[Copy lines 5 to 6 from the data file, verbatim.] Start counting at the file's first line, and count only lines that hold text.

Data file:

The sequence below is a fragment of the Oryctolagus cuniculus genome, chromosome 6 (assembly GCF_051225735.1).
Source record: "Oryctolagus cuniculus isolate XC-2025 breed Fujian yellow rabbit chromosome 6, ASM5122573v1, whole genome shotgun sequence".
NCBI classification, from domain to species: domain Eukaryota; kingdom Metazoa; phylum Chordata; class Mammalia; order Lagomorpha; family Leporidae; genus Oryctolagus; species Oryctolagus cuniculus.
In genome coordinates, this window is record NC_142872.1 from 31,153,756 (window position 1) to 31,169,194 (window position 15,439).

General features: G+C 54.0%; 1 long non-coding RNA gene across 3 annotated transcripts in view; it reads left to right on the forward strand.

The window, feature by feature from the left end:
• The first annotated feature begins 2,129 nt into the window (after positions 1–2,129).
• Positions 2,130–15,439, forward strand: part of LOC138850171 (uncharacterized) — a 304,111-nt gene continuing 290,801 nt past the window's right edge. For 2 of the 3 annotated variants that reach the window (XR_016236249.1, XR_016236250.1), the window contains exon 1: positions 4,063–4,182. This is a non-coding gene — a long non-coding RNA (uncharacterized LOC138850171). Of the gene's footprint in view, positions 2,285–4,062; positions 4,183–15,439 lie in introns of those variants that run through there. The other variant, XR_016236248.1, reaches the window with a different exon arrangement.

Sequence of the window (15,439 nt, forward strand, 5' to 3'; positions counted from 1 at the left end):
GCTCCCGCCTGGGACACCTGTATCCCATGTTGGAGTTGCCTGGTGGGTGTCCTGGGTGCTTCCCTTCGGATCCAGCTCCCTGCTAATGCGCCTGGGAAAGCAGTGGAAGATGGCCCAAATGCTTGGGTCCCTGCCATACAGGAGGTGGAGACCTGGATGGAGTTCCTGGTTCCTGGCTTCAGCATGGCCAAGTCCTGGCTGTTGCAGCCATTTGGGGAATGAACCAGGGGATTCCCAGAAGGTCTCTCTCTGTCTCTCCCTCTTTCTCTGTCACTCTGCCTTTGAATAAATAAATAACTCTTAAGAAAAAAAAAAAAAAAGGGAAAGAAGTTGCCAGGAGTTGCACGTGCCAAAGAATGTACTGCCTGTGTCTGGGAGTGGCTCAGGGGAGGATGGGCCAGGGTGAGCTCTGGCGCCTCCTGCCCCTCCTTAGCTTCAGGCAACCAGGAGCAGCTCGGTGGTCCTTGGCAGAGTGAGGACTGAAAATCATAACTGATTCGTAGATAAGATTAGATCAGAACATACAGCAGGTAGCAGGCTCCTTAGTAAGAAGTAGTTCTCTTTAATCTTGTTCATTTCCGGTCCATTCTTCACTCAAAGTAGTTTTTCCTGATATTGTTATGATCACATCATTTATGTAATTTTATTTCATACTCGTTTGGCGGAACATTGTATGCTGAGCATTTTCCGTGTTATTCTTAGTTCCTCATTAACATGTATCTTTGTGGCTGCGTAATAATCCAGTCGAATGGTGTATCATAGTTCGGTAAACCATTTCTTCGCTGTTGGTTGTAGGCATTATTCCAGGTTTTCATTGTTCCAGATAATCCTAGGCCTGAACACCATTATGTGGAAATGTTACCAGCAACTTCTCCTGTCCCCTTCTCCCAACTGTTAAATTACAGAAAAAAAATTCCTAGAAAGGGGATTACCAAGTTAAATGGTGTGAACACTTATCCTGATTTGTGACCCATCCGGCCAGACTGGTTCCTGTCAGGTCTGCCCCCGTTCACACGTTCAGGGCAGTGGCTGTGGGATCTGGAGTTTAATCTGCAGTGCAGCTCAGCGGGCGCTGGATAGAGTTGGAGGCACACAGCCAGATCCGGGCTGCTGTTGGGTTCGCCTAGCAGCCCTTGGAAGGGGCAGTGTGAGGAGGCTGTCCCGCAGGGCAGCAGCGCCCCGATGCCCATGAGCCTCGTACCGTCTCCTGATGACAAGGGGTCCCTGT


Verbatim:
General features: G+C 54.0%; 1 long non-coding RNA gene across 3 annotated transcripts in view; it reads left to right on the forward strand.

The window, feature by feature from the left end: